26. I don’t really have a definition of immersion since I’m more interested in fun than immersion (whatever that is) and there are many paths to (my, subjective) fun.

  27. Immersion, for me, happens when both the characters and the game world develop identities that are strong enough for me to believe in. There are a number of factors that contribute, I think. Internal consistency and authenticity of the game world is a big one for me. Also, players developing empathy towards their characters and their situation I think helps players make decisions for their characters that feel consistent. The culmination of which are those moments when as a GM I would make decisions about what happens, not because I’m playing a game, but because “that’s just how this world is”. Or for players making decisions for their characters, not neccessarily in their best interests, but because “thta is just what would happen to this character”. I guess, in short, when the story has a life of it’s own.

  28. Once we have developed feelings for the characters, like we would for characters on a TV show or movie, so that we can cheer or jeer at them, or found the story compelling enough that our imaginations are firing with anticipation and hope, then we’re immersed. “Losing yourself in the story” is, well, nice, but it’s really not something you can strive toward with any real expectation of achievement.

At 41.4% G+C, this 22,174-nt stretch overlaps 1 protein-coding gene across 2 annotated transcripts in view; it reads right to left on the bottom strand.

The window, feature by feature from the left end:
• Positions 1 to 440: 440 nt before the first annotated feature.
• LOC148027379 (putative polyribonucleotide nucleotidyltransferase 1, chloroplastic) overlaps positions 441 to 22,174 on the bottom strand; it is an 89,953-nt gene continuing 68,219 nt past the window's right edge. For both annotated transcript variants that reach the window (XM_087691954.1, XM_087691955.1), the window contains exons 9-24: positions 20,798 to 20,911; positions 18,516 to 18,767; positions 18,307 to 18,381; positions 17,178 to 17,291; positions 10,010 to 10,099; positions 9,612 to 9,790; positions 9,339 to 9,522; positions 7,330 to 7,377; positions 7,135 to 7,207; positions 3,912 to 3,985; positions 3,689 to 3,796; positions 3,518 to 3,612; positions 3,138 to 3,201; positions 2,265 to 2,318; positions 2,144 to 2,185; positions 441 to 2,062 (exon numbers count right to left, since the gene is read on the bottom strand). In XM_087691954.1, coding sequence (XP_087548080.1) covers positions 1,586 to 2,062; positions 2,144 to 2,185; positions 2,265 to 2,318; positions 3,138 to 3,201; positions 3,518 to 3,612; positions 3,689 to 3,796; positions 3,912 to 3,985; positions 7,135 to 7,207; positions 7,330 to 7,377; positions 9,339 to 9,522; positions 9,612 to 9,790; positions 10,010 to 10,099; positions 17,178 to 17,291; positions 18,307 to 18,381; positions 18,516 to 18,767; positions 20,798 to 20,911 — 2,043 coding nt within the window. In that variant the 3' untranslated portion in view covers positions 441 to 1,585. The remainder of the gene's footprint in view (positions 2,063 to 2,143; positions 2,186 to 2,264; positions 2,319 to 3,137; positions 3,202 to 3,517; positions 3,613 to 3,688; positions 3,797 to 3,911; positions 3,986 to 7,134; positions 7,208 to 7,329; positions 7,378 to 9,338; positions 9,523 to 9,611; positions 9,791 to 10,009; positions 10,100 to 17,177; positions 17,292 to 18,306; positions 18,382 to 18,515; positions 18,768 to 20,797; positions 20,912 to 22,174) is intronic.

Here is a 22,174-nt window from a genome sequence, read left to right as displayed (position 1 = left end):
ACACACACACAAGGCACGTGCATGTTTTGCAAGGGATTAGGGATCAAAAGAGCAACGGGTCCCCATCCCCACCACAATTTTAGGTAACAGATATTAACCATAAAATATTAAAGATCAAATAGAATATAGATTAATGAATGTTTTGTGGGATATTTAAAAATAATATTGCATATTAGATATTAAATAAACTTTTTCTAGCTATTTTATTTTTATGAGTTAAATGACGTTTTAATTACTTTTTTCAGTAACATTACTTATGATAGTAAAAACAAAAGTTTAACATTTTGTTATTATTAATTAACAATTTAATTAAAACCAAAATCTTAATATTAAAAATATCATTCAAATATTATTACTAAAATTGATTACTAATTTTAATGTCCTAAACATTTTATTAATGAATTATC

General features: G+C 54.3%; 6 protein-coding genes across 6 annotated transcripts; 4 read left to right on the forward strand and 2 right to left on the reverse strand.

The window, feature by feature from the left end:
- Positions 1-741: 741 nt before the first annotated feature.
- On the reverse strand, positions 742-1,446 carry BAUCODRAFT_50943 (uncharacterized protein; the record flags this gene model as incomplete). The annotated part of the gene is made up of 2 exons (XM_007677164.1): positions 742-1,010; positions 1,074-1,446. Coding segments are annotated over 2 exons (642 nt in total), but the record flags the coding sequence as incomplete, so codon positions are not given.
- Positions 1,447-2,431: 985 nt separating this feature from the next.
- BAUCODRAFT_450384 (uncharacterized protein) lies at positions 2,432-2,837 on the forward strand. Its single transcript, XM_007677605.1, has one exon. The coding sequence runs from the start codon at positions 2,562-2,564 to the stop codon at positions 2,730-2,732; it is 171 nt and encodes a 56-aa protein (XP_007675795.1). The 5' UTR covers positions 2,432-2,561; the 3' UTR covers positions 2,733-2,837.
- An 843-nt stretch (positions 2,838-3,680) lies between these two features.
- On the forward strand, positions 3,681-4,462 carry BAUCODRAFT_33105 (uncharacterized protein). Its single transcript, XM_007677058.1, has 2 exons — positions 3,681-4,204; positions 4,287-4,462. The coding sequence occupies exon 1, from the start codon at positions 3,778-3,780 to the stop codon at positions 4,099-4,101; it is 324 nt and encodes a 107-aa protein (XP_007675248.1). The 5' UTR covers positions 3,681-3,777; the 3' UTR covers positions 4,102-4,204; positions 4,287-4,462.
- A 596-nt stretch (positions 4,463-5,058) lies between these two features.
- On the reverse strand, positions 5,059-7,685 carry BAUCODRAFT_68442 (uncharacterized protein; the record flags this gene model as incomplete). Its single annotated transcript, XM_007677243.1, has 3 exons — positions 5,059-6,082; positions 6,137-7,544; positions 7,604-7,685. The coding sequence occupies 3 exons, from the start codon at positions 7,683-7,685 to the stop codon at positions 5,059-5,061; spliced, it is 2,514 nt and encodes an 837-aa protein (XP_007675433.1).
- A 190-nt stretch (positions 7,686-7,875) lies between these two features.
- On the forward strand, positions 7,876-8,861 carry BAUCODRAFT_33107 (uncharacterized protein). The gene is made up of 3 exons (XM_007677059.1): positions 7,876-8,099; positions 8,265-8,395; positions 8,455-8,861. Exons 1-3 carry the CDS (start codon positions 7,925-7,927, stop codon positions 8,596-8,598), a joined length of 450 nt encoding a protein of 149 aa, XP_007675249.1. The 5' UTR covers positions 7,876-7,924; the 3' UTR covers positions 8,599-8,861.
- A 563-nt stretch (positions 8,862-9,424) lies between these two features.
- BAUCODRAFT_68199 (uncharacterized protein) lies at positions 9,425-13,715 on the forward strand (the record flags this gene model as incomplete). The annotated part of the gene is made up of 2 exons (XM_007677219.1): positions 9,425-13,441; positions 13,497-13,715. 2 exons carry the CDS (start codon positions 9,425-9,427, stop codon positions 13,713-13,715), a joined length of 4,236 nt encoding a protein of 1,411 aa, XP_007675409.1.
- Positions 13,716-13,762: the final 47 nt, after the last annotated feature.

29. Jesse Coombs I would like to see a separate thread on why designing to create a forget-you-are-playing-a-game immersion is gross. I don’t know if I’m aware of a game designed this way so I’d like to know about that too. Thank you!

  30. Scott Dunphy I’d like to see it too! The short answer that I have energy for is that you can design a game that hides that it’s a game. This means that the players don’t know what they are getting into and I think that is bait and switch and can be unethical.

    That doesn’t mean that if a game makes you forget you are playing it, it’s bad, I just think that if you design in just that direction eventually you are going to be manipulating people.

    I think other media can do this too!

  31. I’m down with Mo Jave on my optimal answer. However, I feel like I only experienced and strived to experience immersion in traditional RPGs. With story/indie games I’m striving for the rules fluency/flow and when we achieve that I feel the experience is optimal. But I’ve never considered that to be immersion. I’d call that flow or just that the game was really cohering/clicking/etc.

  32. For me immersion is the feeling of being in the World itself. I have had that feeling while reading, for example, The Lord of the Rings. I’ve also had that same feeling while playing certain RPGs with certain GMs who have the ability to bring their World so thoroughly to life that I can feel like I am, in some sense, there.